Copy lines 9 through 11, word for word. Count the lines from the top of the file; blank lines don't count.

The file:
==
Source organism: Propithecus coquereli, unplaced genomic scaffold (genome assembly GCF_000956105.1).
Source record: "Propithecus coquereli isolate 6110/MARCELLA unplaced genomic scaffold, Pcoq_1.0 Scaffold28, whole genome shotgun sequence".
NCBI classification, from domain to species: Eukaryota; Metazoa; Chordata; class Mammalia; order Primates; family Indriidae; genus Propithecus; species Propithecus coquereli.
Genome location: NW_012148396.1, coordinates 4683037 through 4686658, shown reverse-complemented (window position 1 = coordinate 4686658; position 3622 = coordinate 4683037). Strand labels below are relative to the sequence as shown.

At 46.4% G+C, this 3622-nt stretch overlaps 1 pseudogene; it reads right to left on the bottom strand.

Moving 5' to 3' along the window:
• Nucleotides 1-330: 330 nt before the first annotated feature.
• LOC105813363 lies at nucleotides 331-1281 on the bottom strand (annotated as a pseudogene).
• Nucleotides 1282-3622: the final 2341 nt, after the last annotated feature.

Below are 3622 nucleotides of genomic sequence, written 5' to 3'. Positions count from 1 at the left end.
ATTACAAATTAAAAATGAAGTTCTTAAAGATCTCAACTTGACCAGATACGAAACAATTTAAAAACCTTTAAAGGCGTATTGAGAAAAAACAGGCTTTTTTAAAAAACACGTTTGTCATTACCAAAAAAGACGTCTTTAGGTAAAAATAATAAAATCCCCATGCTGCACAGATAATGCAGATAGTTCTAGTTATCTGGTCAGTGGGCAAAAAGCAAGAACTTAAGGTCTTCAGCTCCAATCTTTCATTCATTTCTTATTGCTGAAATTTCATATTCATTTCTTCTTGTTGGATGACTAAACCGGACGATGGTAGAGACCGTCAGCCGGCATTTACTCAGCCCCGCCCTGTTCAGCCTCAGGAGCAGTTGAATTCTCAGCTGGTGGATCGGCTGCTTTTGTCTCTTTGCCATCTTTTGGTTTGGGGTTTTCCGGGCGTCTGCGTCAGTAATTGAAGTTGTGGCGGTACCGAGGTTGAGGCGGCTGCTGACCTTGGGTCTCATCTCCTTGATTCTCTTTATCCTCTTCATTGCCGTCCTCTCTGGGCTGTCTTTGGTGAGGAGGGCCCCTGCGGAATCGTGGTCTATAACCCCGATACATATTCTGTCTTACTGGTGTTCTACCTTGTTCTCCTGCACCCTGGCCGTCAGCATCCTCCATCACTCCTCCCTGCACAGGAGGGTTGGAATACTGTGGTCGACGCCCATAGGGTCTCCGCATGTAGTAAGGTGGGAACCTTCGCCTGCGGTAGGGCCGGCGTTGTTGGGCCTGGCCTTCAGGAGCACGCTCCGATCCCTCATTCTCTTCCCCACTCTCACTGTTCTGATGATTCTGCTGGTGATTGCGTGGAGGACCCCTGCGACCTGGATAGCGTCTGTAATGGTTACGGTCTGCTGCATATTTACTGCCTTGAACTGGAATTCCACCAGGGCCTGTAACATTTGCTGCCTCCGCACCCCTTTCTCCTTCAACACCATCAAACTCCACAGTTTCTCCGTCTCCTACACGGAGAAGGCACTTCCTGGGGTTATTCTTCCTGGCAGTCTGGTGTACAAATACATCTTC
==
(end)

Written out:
• Nucleotides 1282-3622: the final 2341 nt, after the last annotated feature.

Below are 3622 nucleotides of genomic sequence, written 5' to 3'. Positions count from 1 at the left end.
ATTACAAATTAAAAATGAAGTTCTTAAAGATCTCAACTTGACCAGATACGAAACAATTTAAAAACCTTTAAAGGCGTATTGAGAAAAAACAGGCTTTTTTAAAAAACACGTTTGTCATTACCAAAAAAGACGTCTTTAGGTAAAAATAATAAAATCCCCATGCTGCACAGATAATGCAGATAGTTCTAGTTATCTGGTCAGTGGGCAAAAAGCAAGAACTTAAGGTCTTCAGCTCCAATCTTTCATTCATTTCTTATTGCTGAAATTTCATATTCATTTCTTCTTGTTGGATGACTAAACCGGACGATGGTAGAGACCGTCAGCCGGCATTTACTCAGCCCCGCCCTGTTCAGCCTCAGGAGCAGTTGAATTCTCAGCTGGTGGATCGGCTGCTTTTGTCTCTTTGCCATCTTTTGGTTTGGGGTTTTCCGGGCGTCTGCGTCAGTAATTGAAGTTGTGGCGGTACCGAGGTTGAGGCGGCTGCTGACCTTGGGTCTCATCTCCTTGATTCTCTTTATCCTCTTCATTGCCGTCCTCTCTGGGCTGTCTTTGGTGAGGAGGGCCCCTGCGGAATCGTGGTCTATAACCCCGATACATATTCTGTCTTACTGGTGTTCTACCTTGTTCTCCTGCACCCTGGCCGTCAGCATCCTCCATCACTCCTCCCTGCACAGGAGGGTTGGAATACTGTGGTCGACGCCCATAGGGTCTCCGCATGTAGTAAGGTGGGAACCTTCGCCTGCGGTAGGGCCGGCGTTGTTGGGCCTGGCCTTCAGGAGCACGCTCCGATCCCTCATTCTCTTCCCCACTCTCACTGTTCTGATGATTCTGCTGGTGATTGCGTGGAGGACCCCTGCGACCTGGATAGCGTCTGTAATGGTTACGGTCTGCTGCATATTTACTGCCTTGAACTGGAATTCCACCAGGGCCTGTAACATTTGCTGCCTCCGCACCCCTTTCTCCTTCAACACCATCAAACTCCACAGTTTCTCCGTCTCCTACACGGAGAAGGCACTTCCTGGGGTTATTCTTCCTGGCAGTCTGGTGTACAAATACATCTTC